If you are dedicated to honing your musical skills, building great relationships with a wide range of colleagues, exploring new ideas, and attacking any problem with enthusiasm, you will beat the odds. You will create a better community and world with your artistic endeavors. You will be limited only by your own imagination. The art of collaboration is truly the art of arts.

Monday, October 1, 2012

Guest Blog Post - Crystal Fisher

This week's blog post is by guest blogger Crystal Fisher. Ms. Fisher is a recent graduate of the Simpson College B.M program, and currently teaches in the Exira-EHK Community School District.

Four Surprises Upon Graduation: 
Reflections and Advice from a former SC Music Student
by Crystal Fisher

           Music Education is known as one of the more difficult and time consuming majors out there. You practice, study for difficult music history tests, perform, attend recitals, write papers, and some how find time to sleep and get on Facebook. Though all of this is necessary to graduate with your degree, the most shocking thing you will find is that you can’t do just the work to get an A in all your classes and finish with the pack, oh no.  You really do get what you put into music because music is never perfect, it can always challenge you and take you to new levels, and there is always someone out there that is better because they practice more than you.  

        Surprise number 1: practicing is not going to be as fun as it was in high school or middle school. You can’t just go into a practice room and run through your piece, mistakes and all, pack up for instrument, and leave for the night after only 5 minutes. You might prefer it that way, but your applied lesson teacher will not.  While there will be no blood (hopefully, unless you choose to grapple with your instrument during frustrating practices), there will certainly be lots of sweat and tears. Practicing will be just as important as completing your homework and going to classes.  You will practice new techniques, scales, arpeggios, solos, and even your ensemble music. The important thing to remember is that you are in college for at least 4 years, use those years to hone your skills as much as possible because this is the only time you can go without working and have as much available time as you do to practice. It shouldn’t be a hobby, but a lifestyle choice. You chose the route of music and you have to remember that the more you practice, the more you improve, and there is a lot of self-gratification that comes out of a good performance and will help you become a better teacher and performer overall.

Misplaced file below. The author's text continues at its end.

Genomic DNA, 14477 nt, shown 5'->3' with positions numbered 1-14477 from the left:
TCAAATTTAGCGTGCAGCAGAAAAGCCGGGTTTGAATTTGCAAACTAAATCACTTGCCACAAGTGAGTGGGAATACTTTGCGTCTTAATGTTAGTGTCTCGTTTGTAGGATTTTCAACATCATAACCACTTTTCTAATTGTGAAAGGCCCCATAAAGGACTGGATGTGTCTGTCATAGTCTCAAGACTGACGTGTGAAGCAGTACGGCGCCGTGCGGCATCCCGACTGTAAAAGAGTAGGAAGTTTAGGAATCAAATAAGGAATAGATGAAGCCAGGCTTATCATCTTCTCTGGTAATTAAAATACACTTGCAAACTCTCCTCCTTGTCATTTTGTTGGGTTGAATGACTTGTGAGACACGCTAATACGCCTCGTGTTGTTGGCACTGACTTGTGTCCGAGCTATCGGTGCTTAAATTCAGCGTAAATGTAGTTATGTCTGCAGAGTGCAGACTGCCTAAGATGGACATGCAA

Surprise number 2: You actually have to know piano- yes, instrumental music majors, even you.  You may be a trumpet performance major, but you still have to learn your scales, arpeggios, transposing, and open score reading to pass proficiency to graduate. So, why do you have to do it?  To be honest, knowing piano is going to help you out a ton. First off, it helps get your fingers going and can make them much more agile when it comes to technical passages on your own instrument. For vocalists, they can play their notes and maybe even sing while they play the accompaniment for themselves, and instrumentalists can record their accompaniment and practice without their accompanist. Learning piano also helps with rhythm, sight-reading, and ear training skills necessary for vocalists or instrumentalists. You have two hands doing two different things, playing different rhythms; you bet your bottom you’re going to be able to feel a beat and count better playing piano unless you decide to play everything arhythmically but if you do that, your piano teacher will have your head. So… while you are “stuck” learning the piano for at least two years, make the most of it and create some beautiful music that touches the soul.